August 25, 2015
Amidst widespread concern about the world economy and China’s seeming collapse, it was hard for UNESCO, the cultural arm of the United Nations, to get a message out about another ISIS travesty in the Middle East yesterday. Nevertheless, Irina Bokova, the director general, asked the international community to “stand united against . . . persistent cultural cleansing” by ISIS in Syria and Iraq, where some of the world’s most important archaeological sites have been looted and ravaged. Last week the militant group beheaded Khalid al-Asaad, Palmyra’s heroic keeper of historic sites. Over the weekend it was learned that the group had also destroyed the best preserved temple in the ancient city, as well as a fifth-century monastery nearby.
War and terrorism have wreaked havoc on ancient cultural artifacts for much of the last 30 years, particularly following the collapse of the Soviet Union and the destabilization of the Middle East. As UN peacekeepers struggled to keep warring factions in check, its cultural defenders were caught off guard by the new vehemence of extremist factions toward cultural symbols such as the Mostar Bridge. Artifact conservation had heretofore concerned itself with saving ruins from weather, neglect, and development. Now the threats became more immediate: mortars, hammers, bombs, and pure hatred.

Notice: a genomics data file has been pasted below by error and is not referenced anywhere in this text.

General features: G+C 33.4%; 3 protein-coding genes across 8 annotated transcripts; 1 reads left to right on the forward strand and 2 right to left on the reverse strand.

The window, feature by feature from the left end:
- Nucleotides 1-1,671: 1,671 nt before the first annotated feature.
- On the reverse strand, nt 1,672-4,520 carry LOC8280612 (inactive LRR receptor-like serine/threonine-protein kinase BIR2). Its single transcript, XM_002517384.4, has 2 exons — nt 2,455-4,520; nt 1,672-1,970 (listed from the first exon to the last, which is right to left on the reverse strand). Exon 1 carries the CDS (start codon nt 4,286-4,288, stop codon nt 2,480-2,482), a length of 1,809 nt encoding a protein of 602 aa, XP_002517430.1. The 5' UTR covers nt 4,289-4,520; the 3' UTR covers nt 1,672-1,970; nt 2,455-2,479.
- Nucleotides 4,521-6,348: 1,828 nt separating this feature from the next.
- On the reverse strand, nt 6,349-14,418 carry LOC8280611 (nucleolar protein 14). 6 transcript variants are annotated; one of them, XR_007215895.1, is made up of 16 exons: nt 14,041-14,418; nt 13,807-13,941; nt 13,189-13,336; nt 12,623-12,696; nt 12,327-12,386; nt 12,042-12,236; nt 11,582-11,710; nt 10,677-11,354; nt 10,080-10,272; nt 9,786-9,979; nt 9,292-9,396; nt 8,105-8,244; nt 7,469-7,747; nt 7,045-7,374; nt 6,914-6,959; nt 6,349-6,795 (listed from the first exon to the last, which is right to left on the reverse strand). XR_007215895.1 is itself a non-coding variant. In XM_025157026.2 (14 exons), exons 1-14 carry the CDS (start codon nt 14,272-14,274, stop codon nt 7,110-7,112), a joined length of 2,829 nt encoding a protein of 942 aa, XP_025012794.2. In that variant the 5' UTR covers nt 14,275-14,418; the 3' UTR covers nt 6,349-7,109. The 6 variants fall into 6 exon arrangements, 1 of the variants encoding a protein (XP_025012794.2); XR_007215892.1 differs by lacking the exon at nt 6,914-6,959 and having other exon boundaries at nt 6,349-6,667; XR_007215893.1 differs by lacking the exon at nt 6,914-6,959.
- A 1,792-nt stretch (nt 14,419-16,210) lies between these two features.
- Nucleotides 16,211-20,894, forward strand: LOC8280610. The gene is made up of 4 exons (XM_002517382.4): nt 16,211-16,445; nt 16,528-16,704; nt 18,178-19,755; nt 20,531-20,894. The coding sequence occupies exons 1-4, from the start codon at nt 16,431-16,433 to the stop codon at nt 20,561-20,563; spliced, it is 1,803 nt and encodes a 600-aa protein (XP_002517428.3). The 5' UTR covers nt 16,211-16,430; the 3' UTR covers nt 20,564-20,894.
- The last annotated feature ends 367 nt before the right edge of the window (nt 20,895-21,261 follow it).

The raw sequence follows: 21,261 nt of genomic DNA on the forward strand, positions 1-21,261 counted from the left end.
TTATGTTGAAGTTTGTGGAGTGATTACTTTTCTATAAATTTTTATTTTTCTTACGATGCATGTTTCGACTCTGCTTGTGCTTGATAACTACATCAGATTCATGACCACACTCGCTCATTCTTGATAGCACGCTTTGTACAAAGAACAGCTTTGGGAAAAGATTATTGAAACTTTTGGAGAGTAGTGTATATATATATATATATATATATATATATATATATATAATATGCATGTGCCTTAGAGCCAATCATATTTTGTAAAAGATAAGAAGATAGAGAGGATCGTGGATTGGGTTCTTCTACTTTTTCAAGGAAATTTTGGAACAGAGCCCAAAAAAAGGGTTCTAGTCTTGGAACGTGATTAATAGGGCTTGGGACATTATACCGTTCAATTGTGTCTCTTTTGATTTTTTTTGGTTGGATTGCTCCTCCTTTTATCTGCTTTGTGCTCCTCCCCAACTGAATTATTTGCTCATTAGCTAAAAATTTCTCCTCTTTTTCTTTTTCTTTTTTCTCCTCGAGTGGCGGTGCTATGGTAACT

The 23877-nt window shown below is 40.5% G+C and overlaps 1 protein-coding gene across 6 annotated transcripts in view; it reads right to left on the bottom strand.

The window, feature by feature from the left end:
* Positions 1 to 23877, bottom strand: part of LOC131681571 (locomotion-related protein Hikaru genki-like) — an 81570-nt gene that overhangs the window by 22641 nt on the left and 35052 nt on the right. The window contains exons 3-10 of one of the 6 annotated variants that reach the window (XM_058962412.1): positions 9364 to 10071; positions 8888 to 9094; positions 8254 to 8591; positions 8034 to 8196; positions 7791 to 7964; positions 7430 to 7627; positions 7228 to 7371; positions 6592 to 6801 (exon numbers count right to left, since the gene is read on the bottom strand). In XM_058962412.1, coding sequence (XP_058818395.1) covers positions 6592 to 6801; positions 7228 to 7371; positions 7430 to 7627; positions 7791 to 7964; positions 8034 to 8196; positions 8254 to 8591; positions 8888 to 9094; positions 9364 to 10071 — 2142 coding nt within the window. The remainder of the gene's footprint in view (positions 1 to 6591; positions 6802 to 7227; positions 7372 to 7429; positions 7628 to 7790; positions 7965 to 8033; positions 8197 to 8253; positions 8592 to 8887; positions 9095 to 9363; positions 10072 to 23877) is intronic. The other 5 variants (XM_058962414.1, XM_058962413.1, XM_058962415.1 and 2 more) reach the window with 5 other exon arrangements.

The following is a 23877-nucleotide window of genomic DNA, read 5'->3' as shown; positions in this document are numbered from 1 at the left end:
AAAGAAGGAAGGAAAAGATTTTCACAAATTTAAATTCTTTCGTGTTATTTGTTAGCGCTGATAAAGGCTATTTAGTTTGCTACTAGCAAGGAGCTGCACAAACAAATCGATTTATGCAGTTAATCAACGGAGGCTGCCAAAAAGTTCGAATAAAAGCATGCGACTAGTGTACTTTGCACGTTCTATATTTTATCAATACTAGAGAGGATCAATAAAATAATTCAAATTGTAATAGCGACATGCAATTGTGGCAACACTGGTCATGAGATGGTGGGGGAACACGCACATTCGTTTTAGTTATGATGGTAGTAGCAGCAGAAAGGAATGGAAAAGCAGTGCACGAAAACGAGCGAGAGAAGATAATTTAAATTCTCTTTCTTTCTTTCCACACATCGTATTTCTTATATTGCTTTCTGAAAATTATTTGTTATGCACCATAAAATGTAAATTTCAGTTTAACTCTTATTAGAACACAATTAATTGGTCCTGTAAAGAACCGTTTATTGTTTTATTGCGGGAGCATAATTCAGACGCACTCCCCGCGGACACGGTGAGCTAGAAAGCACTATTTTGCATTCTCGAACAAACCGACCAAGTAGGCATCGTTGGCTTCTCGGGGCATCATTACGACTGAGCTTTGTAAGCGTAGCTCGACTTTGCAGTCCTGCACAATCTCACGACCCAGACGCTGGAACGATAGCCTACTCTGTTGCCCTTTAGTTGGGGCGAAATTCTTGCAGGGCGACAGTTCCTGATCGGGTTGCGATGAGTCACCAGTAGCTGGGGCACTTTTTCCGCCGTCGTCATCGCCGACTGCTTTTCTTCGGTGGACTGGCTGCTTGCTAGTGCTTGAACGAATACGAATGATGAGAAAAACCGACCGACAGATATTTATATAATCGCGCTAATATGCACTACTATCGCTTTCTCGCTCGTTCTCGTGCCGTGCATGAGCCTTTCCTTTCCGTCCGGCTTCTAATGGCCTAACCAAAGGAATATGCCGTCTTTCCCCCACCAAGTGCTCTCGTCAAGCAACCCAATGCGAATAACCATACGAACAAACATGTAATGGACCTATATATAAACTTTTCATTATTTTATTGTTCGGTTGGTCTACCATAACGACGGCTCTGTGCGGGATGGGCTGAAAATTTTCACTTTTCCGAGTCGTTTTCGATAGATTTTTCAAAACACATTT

My students in CHAPS, a program for cultural heritage preservation at Rutgers University, are acutely aware of UNESCO’s challenge. Their thesis topics now favor things like climate change and conflict resolution, factors that weren’t on my radar screen when I was a graduate student. They understand that without new tools for conserving world heritage sites, including political and social instruments, there will be little chance of saving many of the world’s most precious historic buildings and cities from destruction during the next century.
UNESCO has never been high on the United Nations priority list for funding or development, so there is little wonder that it cannot command attention when crises develop, even ones that threaten our common heritage so directly as those in Syria and Iraq. How can this watchdog for cultural sites conduct its business amid the cacophony of voices crying for social justice, economic equality, and political change in the world? The dilemma is stark: cultural heritage is more important than ever to humans looking for identities in a globalizing economy, yet that very heritage is lowest in priority among international political issues compared to things like terrorism, climate change, energy shortages, hunger, and crushing poverty.